Then he deals with the nobles, who were selling off their countrymen as slaves because they couldn’t pay their taxes! All the while, Nehemiah is working diligently to buy back the people of Israel. In our rebuild, we will face confusing situations that don’t make sense, but we must, “Trust in the Lord with all our heart, and do not. Rely on our own understanding; think about Him in all our ways, and He will guide you on the right paths (Prov. 3:5-6).”
After he dealt with more naysayers, they finished the wall, and “When all our enemies heard, this, all the surrounding nations were intimidated and lost their confidence, for they realized that this takes had been accomplished by our God.”
Then more exiles returned. They took a census.
Finally, they read the Scriptures. They realized that they were to observe the festival of Booths., and Nehemiah and the Priests of the Law made the powerful proclamation to rejoice, to celebrate with food and sweet drinks.
If you know anything about the 12 steps of recovery, you will see these principles all through out the book of Nehemiah, which leads us to the great harm of Neh. 8:10. Let us be careful to do all the work, so that we can say, “Do not grieve today, because your strength comes from rejoicing in the Lord.”
Let us not fall victim to a false dichotomy. There are more options than either grieving or rejoicing. We can do both!
We are ALL at different places on the road of recovery. Some of us are admitting that our lives have become unmanageable and we need help. Let me rejoice over you that you have come to a place to begin the grieving process. Something bad happened and you need to rebuild. Some are dedicating their walls to the Lord, and for you, I will rejoice with you. For the person who is somewhere in between, I want to remind you that it’s okay to do both: grieving and rejoicing. It’s called resilience. If you are at a place to smile, smile for the Lord!
“Consider it great joy, my brothers, whenever you experience various trials, knowing that the testing of your faith produces endurance. But endurance must do its complete work, so that you may be mature and complete, lacking nothing.” James 1:2
I’ll never forget the day, when the Lord whispered gently to me, “The path before you is difficult. Many women walked this road before you, but now, it’s your turn to choose today to trust me in your trial. Will you trust me? Will you learn to find your joy in me, when the circumstances in your life are anything but joyful?”
4 years ago, after my fifth child was stillborn, I stepped onto the road of grief. Along the way, I have met many travelers enduring different trials, but we, together, found God. With every step, we endured life’s many griefs and lived the truths of James 1:2.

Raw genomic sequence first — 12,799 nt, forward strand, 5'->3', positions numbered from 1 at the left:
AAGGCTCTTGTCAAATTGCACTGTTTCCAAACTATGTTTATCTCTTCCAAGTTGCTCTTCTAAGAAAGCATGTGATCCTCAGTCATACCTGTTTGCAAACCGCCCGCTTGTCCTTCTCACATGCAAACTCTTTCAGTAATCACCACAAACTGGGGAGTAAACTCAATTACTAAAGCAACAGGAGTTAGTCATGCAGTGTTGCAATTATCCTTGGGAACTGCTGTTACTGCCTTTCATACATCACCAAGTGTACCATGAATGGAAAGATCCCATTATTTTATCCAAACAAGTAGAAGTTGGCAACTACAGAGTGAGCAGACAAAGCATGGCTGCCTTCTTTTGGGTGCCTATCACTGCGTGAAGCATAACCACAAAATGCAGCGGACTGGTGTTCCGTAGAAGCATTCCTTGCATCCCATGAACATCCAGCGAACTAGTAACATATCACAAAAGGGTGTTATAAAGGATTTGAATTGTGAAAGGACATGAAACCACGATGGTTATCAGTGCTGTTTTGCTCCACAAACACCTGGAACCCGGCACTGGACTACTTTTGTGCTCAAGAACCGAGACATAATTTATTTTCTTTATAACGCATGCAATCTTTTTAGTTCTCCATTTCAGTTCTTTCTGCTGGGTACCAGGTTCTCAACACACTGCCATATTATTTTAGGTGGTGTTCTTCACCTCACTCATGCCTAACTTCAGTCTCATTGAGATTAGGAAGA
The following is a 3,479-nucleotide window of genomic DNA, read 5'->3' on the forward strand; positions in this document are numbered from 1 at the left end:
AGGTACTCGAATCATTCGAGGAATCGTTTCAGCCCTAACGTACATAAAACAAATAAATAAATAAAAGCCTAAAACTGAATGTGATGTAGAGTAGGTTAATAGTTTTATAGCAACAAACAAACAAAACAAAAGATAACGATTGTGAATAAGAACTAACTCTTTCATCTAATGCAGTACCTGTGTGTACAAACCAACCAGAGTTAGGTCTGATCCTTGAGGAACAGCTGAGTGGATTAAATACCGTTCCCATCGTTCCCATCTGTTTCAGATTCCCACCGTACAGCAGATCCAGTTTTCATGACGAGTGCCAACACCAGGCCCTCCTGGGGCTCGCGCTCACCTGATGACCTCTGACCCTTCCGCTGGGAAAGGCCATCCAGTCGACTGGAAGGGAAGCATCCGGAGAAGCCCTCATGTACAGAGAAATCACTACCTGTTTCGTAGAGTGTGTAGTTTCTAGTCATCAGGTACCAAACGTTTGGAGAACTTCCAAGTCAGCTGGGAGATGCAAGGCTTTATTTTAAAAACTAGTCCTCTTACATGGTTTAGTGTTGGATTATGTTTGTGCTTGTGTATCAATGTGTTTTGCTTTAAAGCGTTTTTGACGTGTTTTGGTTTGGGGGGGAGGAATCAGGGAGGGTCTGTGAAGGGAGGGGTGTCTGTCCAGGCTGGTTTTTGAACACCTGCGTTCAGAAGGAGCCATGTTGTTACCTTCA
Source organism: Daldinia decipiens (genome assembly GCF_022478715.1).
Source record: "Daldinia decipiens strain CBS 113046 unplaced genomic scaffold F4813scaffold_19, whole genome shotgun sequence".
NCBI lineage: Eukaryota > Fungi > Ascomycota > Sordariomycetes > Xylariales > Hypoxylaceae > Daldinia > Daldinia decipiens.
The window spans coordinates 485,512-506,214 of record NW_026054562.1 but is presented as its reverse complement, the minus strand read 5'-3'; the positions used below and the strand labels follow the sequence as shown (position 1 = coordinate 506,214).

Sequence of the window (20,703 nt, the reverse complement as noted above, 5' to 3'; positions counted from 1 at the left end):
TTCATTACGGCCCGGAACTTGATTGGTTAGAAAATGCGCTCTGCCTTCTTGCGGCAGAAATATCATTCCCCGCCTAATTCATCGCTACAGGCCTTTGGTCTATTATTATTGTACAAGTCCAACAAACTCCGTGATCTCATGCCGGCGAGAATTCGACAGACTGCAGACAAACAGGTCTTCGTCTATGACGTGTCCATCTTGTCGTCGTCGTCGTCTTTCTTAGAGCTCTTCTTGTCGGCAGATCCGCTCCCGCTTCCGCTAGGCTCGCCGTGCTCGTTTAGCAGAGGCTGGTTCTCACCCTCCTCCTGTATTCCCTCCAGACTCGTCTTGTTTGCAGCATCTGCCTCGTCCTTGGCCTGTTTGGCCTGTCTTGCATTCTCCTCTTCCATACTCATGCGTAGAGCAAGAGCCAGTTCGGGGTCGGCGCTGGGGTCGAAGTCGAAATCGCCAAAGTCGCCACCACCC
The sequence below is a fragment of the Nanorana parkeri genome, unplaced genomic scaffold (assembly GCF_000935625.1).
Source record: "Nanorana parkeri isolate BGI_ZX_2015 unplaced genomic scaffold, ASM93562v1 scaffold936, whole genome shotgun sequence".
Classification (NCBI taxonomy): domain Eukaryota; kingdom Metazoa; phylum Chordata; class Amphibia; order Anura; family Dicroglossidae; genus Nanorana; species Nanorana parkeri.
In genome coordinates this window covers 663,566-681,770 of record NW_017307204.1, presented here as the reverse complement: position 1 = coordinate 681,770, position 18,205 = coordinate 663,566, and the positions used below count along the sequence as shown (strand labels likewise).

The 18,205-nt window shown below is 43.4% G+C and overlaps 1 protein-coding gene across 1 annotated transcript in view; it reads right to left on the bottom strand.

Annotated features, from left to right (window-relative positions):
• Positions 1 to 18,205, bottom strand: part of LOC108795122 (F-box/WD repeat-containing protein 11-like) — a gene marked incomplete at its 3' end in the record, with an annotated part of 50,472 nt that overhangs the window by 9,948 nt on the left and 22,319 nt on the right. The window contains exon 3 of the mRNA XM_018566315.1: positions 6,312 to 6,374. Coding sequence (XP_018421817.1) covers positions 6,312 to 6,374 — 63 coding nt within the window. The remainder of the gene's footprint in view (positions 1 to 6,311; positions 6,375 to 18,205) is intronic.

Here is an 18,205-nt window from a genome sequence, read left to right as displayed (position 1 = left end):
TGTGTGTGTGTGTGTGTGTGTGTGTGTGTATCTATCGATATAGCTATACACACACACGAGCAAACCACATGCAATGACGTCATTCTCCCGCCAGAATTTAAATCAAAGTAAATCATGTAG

We endured! We lived!
In February 2018, I ran the Mercedes Half Marathon, and the next week, I started spiritually running too. The Lord said, “It’s time to write.” So, I started blogging again. Then, I wrote a devotional, Whispers of Rest in the Storm. A few months later, Energion Publishing accepted my manuscript and my devotional will be published in March 2019!
Since, the end of June the blog has been silent because I picked up a paint brush. It all started when I began doodling during my daily Bible study. Connecting the Word with being creative opened up a playground of healing with the Lord and His Word for me. I started having fun!
A few friends asked to paint with me, sparking brave steps of faith. What if I could combine my desire to teach the Bible and paint? What if the Lord wanted to use me to inspire others on the road of life to endure grief and consider that the joy of the Lord is their strength? Flourishing Faith Designs was born.
I am excited to invite you to come along with me on the journey of Flourishing Faith Designs!
Like the Facebook page for daily inspiration!
Check out the Flourishing Faith Shop on Etsy to buy a customized painting with your choice of scripture!
Book me for a night of fun connecting scripture with painting!
Need a speaker for your Women’s Ministry event? I would love to share the Word or my testimony of how God walked with me from grief to flourishing faith!
Keep reading the blog as I face new trials and grow in endurance as God continues to complete His good work in me!
Keep watch for Whispers of Rest in the Storm coming March 2019!
The Lord is my Light, setting right my confusion.
He makes me understand what is right and what is wrong.
He leads me to uncover the gas-lighting of my abuser.
He restores my dignity.
He leads me in an understanding of holiness for the sake of His glory.
Yes, though I walk through the dangers of laying aside my walls, coping mechanisms, and survival skills that brought me comfort and aided my survival, I will not fear trusting the Lord; for God is trustworthy and perfect in all His ways.
Your Spirit and your Book, they reassure me.
You have prepared the way of healing before me in the presence of my abuser; You anoint my mind with truth, my healing overflows!